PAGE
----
Anyway, I've rambled enough. Thanks for a great post Jim - very informative about real life vs reel life use of police force and armament.


  2. I think it was John Connolly who once pointed out another reason cats don't solve mysteries: unless you're the one who feeds them, they really don't give a damn if anyone else lives or dies.

  3. So, Jim, does this mean the idea I had for a mystery series about a blind ex-cop who opens up a detective agency/Taekwondo dojo/gourmet cookie shop and solves crimes with the help of her psychic dachshund guide dog might need rethinking?

  4. Call me crazy, but your cat looks like she could kick ass and take names.

  5. Meeow. Meeeeowwww! Tsisssssss!

    Thomasina, T.O.

  6. Great Post much as i love cats, i have to admit, I don't know any cat who's McGyver/Ms Cleo/Sherlock Holmes/ Walker Texas Ranger
    Query.....what do you think of this new NBC show, staring Jeff Goldblum, RAINES?

  7. Our cat, Taxi (found under a cab by my wife), can barf torpedo-shaped hairballs across the room. With good aim, she could put out the eye of an intruder. Or at least gross him out.

    As for guns, I seldom write about them because I always get stuff wrong. That's why I'd have Jake Lassiter kill someone by jamming a lawyer's fountain pen through his eye.

    I made some dumb mistake in my first book, "To Speak for the Dead." I can't remember the weapon or the mistake, but in those pre-email days, I received a bunch of letters. The kindest was from Maynard MacDonald, in New Zealand. He liked the book but gently pointed out my weaponry ignorance. (He's the son of John D. MacDonald).

    In "The Deep Blue Alibi," I put a safety on a Glock 9mm, which doesn't have one, separate from the trigger. Well, maybe it should!


  8. I appreciate the comments. I was in no way saying that realism is the most important factor. I prefer character. Usually I prefer the character to be human.

    Jon asked about a TV show which I must confess I've never heard of.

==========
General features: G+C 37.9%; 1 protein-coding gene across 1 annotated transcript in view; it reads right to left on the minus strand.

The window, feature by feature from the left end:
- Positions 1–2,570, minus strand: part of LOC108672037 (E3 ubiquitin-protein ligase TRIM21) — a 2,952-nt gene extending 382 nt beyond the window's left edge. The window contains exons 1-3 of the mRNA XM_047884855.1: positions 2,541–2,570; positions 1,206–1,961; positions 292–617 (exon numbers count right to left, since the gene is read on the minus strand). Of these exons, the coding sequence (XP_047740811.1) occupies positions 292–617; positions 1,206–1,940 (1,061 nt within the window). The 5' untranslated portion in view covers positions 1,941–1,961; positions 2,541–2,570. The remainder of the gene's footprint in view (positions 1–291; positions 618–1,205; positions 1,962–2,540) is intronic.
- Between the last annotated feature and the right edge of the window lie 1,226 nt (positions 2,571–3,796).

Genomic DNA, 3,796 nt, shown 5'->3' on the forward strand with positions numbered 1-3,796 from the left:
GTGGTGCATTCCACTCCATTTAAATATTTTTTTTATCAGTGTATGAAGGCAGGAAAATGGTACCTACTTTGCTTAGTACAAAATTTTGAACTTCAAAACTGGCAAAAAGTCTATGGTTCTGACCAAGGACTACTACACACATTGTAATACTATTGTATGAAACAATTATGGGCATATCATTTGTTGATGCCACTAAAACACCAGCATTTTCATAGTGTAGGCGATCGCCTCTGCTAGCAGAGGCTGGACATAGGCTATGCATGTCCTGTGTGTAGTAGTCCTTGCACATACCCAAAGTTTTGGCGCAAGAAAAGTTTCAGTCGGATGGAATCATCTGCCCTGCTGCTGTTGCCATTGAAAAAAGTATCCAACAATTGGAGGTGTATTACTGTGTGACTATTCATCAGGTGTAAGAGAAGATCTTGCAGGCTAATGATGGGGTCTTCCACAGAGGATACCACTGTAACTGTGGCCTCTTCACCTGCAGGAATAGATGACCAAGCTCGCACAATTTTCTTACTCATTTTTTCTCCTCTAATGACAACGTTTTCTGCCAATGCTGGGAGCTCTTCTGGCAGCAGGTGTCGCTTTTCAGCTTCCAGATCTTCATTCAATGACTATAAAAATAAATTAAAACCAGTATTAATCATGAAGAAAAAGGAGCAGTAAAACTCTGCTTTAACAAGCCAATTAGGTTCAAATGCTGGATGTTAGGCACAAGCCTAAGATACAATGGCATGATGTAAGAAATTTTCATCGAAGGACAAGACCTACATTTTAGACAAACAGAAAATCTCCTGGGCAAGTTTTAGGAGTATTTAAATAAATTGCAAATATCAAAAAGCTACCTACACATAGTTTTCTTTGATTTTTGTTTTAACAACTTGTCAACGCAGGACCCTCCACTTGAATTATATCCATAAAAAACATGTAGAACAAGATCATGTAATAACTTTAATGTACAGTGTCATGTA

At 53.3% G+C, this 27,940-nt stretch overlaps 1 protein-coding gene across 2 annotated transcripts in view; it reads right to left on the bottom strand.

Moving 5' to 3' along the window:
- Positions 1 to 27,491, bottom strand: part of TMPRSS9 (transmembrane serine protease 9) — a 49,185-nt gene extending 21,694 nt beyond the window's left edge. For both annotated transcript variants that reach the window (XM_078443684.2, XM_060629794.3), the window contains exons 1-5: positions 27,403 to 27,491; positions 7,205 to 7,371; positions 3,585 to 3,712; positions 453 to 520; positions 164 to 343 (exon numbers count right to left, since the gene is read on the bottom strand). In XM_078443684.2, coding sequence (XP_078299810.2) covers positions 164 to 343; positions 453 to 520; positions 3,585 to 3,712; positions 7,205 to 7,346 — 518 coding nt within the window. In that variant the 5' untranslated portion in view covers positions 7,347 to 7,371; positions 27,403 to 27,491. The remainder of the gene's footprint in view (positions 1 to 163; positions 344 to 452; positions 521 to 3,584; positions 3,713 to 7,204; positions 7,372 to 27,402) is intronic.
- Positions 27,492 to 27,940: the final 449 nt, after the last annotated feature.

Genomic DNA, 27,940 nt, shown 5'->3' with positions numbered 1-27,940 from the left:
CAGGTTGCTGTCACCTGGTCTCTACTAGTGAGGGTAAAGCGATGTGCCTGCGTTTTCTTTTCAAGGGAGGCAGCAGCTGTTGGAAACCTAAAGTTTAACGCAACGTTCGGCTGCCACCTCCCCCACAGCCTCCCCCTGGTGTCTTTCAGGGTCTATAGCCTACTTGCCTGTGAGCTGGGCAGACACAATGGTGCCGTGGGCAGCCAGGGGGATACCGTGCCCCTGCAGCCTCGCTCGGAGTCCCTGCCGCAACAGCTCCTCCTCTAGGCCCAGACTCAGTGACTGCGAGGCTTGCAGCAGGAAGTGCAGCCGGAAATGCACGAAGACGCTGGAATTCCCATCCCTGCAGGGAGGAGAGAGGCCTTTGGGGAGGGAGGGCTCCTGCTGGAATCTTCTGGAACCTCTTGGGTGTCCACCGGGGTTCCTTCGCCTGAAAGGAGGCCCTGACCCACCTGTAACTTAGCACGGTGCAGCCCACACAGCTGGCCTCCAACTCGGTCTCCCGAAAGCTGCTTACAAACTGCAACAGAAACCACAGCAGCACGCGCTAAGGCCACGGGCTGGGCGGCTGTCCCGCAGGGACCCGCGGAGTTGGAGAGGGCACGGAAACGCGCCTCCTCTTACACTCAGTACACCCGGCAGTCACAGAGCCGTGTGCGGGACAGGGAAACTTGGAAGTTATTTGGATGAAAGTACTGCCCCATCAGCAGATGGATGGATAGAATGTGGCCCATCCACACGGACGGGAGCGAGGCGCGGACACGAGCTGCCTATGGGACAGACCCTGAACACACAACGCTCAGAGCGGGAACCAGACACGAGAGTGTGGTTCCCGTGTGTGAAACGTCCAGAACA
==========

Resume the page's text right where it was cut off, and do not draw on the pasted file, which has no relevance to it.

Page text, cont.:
I watch some TV but no police shows. Even Reno 911 is getting a little stale. Right now the Tudors is my favorite. Henry the VIII soap on Showtime.

    And yes, those are my own training photos.


  9. Oh, so true. My own thrillers have been complimented for the "realism" and research and yeah, I suppose, but Derek Stillwater's still a "hero" in the heroic fantasy mold, which is to say, pretty damned unrealistic. But that puts him in a large club: Jack Reacher, Travis McGee, Jack Ryan, Doc Ford, Spenser (Don't get me started; would you let him investigate anything in YOUR town?), Lincoln Rhyme (who regularly defies timetables in labwork, again, don't get me started)...

    That's okay. There's different types of fiction for different types of readers.

    As for fighting, well, I study martial arts. I was working with my oldest son on a form and he said, "What if the person was carrying a knife?" I looked to our instructor and said, "What do you think?"

    I said, "Knives are nasty. Don't get into a knife fight. They jab, they cut, they slice, they do damage from all over the place. Run like hell. If you have to fight, get hold of the knife arm and break it as fast as possible. Don't screw around."

    Hey, I love a good sword fight in a movie, but really, those things kill people. What are you screwing around for?